620 square meters of Lot 840. To be sure, INC’s deed of sale was duly notarized by Atty. Bernabe Salcedo


FACTS: In 1993, private respondent spouses Evangelista procured various animal feeds from petitioner
Nutrimix Feeds Corp. Initially, the spouses were good paying customers. However, there were instances when
they failed to issue checks despite the delivery of goods. Consequently, the respondents incurred an
aggregate unsettled account with Nutrimix amounting to P766,151. When the checks were deposited by the
petitioner, the same were dishonored (closed account). Despite several demands from the petitioner, the
spouses refused to pay the remaining balance

Thereafter, Nutrimix filed a complaint against Evangelista for collection of money with damages.

The respondents admitted their unpaid obligation but impugned their liability contending that the 9 checks
issued were made to guarantee the payment of the purchases, which was previously determined to be
procured from the expected proceeds in the sale of their broilers and hogs. They contended that inasmuch as
the sudden and massive death of their animals was caused by the contaminated products of the petitioner, the
nonpayment of their obligation was based on a just and legal ground.

The respondents also lodged a complaint for damages against the petitioner, for the untimely and unforeseen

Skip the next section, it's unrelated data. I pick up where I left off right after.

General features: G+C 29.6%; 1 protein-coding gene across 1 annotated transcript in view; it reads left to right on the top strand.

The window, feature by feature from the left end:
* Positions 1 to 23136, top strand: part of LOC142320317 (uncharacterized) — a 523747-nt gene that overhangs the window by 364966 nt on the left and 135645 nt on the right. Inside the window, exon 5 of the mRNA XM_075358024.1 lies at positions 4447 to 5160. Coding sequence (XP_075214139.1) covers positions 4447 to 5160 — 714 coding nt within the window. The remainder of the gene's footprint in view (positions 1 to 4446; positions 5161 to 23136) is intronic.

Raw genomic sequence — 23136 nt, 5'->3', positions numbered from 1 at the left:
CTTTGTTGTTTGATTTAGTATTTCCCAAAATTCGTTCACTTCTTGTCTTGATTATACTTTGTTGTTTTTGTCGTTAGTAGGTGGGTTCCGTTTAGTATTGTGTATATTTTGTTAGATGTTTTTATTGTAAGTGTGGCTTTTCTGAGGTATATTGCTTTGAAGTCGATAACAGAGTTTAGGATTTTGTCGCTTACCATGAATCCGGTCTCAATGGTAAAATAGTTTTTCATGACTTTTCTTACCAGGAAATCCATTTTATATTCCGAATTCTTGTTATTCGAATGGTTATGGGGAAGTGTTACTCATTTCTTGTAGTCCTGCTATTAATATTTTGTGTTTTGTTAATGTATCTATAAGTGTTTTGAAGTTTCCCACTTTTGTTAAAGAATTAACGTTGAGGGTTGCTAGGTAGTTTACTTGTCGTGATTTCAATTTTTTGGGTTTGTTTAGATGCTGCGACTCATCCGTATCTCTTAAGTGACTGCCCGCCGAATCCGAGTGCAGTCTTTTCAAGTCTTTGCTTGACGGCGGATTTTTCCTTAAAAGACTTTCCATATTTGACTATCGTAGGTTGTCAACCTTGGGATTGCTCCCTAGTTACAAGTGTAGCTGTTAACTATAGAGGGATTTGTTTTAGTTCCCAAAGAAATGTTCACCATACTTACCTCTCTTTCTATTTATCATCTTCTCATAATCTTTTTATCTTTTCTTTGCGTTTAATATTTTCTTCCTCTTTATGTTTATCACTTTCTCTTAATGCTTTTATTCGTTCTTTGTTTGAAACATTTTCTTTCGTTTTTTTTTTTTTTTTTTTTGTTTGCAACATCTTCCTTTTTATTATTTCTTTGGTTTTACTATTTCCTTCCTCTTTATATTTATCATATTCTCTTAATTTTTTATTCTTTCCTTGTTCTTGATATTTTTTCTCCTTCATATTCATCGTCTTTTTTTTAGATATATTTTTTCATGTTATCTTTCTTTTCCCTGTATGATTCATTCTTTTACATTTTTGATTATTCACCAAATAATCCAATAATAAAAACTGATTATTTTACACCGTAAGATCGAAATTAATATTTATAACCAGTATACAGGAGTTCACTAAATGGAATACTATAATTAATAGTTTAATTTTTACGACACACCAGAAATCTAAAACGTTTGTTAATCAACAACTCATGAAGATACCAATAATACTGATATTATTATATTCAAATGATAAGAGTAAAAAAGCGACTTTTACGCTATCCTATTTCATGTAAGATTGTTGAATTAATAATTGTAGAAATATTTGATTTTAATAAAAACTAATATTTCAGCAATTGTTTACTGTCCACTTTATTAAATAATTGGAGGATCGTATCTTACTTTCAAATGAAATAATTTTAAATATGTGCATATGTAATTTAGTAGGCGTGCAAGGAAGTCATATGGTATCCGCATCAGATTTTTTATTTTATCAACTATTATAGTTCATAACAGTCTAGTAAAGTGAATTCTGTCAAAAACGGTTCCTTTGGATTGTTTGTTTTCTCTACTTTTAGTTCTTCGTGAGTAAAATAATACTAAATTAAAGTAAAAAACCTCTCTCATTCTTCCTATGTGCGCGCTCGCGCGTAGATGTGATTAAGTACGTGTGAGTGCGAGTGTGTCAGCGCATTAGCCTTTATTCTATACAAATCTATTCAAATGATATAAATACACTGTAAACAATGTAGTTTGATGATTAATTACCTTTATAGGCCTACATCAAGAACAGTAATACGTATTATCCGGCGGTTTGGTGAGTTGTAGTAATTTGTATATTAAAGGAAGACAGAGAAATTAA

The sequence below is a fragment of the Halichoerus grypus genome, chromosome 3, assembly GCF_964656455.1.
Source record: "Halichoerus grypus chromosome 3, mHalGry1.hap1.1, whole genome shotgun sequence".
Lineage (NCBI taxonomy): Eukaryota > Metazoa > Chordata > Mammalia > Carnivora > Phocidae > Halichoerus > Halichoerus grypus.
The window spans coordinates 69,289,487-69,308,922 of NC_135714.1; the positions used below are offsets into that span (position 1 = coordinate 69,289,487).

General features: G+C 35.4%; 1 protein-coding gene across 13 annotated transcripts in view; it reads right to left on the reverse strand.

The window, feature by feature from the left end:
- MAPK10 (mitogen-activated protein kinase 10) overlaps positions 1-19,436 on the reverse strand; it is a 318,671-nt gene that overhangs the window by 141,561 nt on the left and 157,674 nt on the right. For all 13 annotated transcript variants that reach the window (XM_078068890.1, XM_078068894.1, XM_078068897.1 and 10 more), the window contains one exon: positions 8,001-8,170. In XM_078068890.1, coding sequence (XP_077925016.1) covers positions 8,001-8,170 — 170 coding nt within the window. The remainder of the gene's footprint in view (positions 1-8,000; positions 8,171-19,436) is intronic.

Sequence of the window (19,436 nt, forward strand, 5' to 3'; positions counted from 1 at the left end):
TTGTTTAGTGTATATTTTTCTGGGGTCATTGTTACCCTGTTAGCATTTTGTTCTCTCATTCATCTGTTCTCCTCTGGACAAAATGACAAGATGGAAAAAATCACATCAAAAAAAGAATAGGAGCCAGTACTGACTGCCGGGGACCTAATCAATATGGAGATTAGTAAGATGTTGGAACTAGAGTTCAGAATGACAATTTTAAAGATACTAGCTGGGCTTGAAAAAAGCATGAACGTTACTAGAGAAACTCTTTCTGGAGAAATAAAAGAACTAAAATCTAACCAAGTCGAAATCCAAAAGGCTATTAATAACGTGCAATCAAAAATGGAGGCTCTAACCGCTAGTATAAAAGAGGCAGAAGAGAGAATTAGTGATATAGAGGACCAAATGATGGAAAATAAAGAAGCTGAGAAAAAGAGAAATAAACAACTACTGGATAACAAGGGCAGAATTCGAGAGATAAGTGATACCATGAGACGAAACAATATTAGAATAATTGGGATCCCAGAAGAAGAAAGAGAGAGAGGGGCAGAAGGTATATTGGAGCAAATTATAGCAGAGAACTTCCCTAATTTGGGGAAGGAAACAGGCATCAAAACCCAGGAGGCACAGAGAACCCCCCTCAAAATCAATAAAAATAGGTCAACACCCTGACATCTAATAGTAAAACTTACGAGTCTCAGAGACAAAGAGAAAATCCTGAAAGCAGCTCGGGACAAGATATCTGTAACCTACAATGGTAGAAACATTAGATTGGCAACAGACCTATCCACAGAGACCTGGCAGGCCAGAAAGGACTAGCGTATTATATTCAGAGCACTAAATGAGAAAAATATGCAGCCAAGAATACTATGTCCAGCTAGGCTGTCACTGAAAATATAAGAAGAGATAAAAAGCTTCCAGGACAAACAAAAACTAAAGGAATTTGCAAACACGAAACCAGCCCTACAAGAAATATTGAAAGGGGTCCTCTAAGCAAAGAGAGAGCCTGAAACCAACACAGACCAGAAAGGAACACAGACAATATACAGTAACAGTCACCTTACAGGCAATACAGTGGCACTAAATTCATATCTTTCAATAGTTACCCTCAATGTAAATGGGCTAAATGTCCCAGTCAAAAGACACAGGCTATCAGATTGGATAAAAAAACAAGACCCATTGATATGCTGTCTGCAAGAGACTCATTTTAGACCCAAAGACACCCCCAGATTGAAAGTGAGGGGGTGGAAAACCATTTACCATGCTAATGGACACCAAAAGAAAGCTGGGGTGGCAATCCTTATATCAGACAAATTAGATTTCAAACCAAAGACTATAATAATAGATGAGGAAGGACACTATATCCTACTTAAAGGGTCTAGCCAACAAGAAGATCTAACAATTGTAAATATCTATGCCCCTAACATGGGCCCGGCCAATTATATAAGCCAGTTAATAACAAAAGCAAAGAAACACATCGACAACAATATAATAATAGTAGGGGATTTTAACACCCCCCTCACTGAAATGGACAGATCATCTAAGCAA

death of their animals supposedly effected by the adulterated animal feeds the petitioner sold to them.

Nutrimix alleged that the death of the respondents’ animals was due to the widespread pestilence in their farm.
It, moreover, theorized that it was the respondents who mixed poison to its feeds to make it appear that the
feeds were contaminated.

ISSUE: WON Nutrimix is guilty of breach of warranty due to hidden defects


The provisions on warranty against hidden defects are found in Articles 1561 and 1566 of the New Civil Code
of the Philippines. A hidden defect is one which is unknown or could not have been known to the vendee.
Under the law, the requisites to recover on account of hidden defects are as follows:

a) the defect must be hidden;

b) the defect must exist at the time the sale was made;

c) the defect must ordinarily have been excluded from the contract;
d) the defect, must be important (renders thing UNFIT or considerably decreases FITNESS);

e) the action must be instituted within the statute of limitations

In alleging that there was a violation of warranty against hidden defects, the spouses assumed the burden of